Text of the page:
We all have seen photos of a sea of big round parachutes, as US Army paratroopers descended on German troops in France during World War II, on North Korean troops during the Korean War, and into northern Iraq in the most recent Iraq War. The US Army’s parachute design hasn’t changed much over the years. Until now.
The US Army has undertaken a complete redesign of its T-10 parachute, which it has used since the 1950s. The new T-11 parachute has a new square design and a number of advantages over the T-10: a larger canopy, slower descent rate, and greater carrying capacity.
After 3,200 test jumps, the Army is moving ahead with T-11 procurement to get the parachutes into the field…
The US Army is paying up to $200 million to buy between 45,000 and 50,000 T-11 parachutes from 3 firms: Aerostar International in Sioux Falls, SD (W911QY-09-D-0036); Airborne Systems North America [PDF] in Santa Ana, CA (W911QY-10-D-0003); and BAE Systems in Phoenix, AZ (W911QY-10-D-0001).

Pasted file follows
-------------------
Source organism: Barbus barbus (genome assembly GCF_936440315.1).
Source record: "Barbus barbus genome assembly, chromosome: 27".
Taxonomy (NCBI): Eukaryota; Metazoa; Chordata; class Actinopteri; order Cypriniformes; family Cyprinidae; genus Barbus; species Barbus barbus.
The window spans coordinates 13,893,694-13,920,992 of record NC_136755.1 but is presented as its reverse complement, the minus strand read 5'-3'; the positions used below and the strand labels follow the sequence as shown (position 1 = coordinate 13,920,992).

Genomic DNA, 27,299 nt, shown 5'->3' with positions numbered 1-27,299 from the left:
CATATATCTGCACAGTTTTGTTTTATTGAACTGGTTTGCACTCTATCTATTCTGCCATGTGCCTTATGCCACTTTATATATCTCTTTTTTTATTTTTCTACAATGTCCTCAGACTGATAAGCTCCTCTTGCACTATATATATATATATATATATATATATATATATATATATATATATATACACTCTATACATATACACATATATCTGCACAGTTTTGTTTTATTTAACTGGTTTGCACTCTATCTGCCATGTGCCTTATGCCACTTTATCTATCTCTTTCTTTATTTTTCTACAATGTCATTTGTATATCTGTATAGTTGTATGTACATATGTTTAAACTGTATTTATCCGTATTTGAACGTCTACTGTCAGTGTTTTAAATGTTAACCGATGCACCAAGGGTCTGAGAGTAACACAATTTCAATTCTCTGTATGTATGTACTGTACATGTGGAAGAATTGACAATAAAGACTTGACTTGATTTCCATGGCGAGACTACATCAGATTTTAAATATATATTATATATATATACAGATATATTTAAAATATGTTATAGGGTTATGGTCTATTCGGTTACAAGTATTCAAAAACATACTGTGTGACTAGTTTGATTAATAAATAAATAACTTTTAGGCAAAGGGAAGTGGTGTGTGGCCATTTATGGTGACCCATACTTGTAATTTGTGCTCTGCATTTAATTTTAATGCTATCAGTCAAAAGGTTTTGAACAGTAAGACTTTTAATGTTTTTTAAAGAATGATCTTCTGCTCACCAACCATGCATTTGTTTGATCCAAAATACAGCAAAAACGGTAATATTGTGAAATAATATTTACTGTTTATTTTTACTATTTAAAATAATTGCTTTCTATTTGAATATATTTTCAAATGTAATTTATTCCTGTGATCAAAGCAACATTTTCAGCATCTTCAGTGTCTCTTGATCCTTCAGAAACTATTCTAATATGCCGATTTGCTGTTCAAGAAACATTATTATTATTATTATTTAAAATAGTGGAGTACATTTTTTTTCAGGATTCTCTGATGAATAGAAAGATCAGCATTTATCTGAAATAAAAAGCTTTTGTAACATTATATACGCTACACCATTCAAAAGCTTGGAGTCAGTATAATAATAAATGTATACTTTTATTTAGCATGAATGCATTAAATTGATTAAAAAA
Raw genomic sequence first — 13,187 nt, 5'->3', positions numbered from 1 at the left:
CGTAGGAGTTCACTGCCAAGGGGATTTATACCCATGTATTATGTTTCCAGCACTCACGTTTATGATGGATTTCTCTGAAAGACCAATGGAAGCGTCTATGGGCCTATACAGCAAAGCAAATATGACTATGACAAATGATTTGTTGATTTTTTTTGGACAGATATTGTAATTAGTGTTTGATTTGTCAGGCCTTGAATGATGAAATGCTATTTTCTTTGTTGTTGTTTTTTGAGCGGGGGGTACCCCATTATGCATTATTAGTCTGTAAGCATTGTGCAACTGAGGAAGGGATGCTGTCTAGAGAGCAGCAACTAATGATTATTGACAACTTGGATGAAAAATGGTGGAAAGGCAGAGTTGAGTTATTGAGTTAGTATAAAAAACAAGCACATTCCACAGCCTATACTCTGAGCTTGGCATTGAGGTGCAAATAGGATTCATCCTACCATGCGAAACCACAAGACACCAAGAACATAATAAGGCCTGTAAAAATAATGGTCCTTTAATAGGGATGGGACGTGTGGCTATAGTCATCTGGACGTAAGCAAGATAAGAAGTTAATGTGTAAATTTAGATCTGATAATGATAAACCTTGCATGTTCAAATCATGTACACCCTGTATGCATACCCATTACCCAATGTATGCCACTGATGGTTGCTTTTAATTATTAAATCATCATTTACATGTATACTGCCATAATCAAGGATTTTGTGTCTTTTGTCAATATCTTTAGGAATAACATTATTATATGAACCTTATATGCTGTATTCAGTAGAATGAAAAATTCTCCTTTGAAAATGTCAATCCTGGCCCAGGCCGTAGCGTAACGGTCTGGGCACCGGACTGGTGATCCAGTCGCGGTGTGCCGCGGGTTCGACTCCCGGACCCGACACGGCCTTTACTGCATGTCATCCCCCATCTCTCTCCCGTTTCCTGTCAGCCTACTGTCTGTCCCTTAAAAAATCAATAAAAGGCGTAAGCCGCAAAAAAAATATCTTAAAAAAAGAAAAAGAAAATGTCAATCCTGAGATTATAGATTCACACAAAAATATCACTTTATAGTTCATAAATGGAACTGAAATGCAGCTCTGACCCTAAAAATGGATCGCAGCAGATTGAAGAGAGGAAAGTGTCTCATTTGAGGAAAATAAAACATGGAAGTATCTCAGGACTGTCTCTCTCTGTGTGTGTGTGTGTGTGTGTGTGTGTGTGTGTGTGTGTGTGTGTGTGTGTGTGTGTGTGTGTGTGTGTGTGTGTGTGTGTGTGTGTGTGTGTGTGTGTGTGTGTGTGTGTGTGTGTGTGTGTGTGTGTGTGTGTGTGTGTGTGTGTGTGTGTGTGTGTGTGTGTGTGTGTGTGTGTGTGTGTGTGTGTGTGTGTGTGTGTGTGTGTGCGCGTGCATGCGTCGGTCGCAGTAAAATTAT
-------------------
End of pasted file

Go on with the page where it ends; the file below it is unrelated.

The new parachute features several improvements [pdf] over the T-10: an upgraded harness that fits the smallest and largest soldiers and allows integration with modern equipment; a 28% larger more, stable canopy that enables a 49% slower rate of descent; a redesigned reserve parachute system; and a new canopy deployment system that reduces the shock of the parachute opening. The T-11 is designed to carry a paratrooper with a total jump weight of 400 pounds safely to the ground.
The shape of the T-11 chute helps to lessen injuries from inadvertent mid-air entanglements. The T-11 also employs a sleeve deployment system that creates more space between parachutes as they deploy and inflate, decreasing the likelihood of midair entanglement or collision.
In June 2009, about 40 soldiers from the 75th Ranger Regiment took part in testing the T-11 at Fort Benning, GA.
The 3 companies selected to supply the T-11 expect to complete their work by Oct 5/14. Bids were solicited on the World Wide Web with 7 bids received. The Army Research, Development, & Engineering Command’s Natick Contracting Division in Massachusetts manages the contract.
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